Color legend for Distribution Map
Endemism: occurs (regularly, as a native taxon) in multiple nations

U.S. & Canada State/Province Distribution
United States ID, MT, OR, WA, WY
Canada BC

Range Map
No map available.


U.S. Distribution by County Help
State County Name (FIPS Code)
ID Boise (16015), Custer (16037)*, Idaho (16049), Twin Falls (16083)
OR Multnomah (41051), Sherman (41055), Wallowa (41063), Wasco (41065)
WA Asotin (53003)+, Chelan (53007)+, Okanogan (53047)+, Spokane (53063)+
* Extirpated/possibly extirpated
U.S. Distribution by Watershed Help
Watershed Region Help Watershed Name (Watershed Code)
17 Upper Spokane (17010305), Lower Spokane (17010307), Little Spokane (17010308), Okanogan (17020006), Methow (17020008), Wenatchee (17020011), Upper Snake-Rock (17040212)+, Boise-Mores (17050112)+, Payette (17050122)+, Hells Canyon (17060101)+, Lower Snake-Asotin (17060103)+, Lower Grande Ronde (17060106), Upper Salmon (17060201)+*, Middle Salmon-Chamberlain (17060207)+, Lower Salmon (17060209)+, Middle Columbia-Hood (17070105)+, Lower Deschutes (17070306)+, Lower Willamette (17090012)+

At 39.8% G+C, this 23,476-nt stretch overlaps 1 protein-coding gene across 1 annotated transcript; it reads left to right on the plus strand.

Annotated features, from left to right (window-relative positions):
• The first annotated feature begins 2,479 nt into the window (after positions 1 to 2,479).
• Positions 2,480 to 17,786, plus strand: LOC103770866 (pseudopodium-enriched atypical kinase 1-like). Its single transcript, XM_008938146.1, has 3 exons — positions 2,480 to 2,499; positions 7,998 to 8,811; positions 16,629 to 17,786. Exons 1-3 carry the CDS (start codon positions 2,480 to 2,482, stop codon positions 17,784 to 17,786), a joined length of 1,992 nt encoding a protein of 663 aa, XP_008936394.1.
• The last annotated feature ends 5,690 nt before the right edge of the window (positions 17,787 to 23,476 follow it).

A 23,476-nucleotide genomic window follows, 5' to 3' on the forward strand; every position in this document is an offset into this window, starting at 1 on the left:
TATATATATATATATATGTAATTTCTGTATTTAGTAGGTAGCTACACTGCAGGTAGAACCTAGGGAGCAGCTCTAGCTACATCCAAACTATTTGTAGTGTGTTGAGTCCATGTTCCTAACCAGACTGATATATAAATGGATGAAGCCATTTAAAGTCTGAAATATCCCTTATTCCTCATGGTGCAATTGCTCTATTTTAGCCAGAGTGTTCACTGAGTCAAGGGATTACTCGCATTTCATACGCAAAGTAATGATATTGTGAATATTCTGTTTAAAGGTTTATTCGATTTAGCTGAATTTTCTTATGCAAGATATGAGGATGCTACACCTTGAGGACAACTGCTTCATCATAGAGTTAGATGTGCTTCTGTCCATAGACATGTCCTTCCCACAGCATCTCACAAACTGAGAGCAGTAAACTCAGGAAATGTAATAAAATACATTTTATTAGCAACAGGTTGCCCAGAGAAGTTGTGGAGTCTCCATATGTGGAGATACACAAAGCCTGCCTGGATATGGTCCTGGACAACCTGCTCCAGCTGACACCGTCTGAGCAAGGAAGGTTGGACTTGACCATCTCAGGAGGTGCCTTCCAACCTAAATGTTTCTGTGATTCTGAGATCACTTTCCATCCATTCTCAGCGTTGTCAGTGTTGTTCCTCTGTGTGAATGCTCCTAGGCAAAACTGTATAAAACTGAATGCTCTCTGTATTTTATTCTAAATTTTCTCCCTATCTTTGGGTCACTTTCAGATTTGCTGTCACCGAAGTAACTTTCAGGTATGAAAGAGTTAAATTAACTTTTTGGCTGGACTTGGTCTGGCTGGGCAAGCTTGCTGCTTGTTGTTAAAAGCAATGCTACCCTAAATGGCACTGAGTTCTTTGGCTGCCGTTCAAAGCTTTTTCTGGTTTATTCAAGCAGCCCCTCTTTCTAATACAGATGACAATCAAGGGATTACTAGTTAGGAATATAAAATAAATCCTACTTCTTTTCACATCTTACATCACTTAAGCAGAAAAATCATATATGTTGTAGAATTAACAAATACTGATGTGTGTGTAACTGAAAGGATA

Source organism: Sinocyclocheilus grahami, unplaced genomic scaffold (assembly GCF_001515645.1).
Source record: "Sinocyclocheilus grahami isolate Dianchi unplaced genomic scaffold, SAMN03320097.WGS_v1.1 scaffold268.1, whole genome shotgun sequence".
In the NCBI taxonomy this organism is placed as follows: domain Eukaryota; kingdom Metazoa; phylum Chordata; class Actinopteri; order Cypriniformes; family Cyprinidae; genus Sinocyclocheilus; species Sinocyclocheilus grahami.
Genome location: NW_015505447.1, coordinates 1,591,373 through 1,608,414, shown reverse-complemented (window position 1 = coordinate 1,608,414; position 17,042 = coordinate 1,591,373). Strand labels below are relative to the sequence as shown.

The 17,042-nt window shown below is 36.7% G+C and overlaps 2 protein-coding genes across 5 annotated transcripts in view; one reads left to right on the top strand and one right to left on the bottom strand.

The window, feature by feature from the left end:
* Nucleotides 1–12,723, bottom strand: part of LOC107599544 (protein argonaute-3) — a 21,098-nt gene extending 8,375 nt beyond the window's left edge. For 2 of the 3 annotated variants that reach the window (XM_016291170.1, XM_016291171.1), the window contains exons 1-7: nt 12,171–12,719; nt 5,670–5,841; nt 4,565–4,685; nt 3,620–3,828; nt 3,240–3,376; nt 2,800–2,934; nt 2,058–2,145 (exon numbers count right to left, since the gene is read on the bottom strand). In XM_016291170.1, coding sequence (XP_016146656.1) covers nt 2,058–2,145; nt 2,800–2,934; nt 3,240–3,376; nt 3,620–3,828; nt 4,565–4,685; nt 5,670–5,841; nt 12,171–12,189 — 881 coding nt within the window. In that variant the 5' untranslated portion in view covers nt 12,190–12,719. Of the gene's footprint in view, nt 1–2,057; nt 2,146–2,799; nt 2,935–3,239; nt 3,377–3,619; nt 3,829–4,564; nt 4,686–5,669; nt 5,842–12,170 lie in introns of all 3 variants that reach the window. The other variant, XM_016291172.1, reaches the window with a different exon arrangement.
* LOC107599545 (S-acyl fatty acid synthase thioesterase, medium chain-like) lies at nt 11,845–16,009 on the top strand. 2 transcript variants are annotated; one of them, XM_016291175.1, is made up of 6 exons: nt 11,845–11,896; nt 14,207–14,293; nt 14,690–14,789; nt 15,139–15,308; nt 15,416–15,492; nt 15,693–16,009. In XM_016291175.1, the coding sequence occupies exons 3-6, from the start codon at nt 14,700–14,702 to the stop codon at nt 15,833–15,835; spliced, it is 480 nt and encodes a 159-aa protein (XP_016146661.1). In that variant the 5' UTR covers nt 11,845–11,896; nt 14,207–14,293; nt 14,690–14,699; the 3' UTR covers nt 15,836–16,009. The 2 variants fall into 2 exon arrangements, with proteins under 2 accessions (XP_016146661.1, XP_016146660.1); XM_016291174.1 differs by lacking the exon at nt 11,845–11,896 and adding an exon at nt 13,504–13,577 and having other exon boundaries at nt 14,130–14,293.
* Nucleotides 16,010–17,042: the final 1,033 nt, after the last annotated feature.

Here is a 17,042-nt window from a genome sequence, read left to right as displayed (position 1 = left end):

+ Natural heritage record(s) exist for this watershed
* Extirpated/possibly extirpated
Ecology & Life History
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Habitat Type: Freshwater
Non-Migrant: N
Locally Migrant: N
Long Distance Migrant: N
Riverine Habitat(s): BIG RIVER, High gradient, MEDIUM RIVER, Moderate gradient
Special Habitat Factors: Benthic
Habitat Comments: This species is restricted to small to large rivers, in swift current on stable gravel to boulder substrate in cold, unpolluted, highly oxygenated water.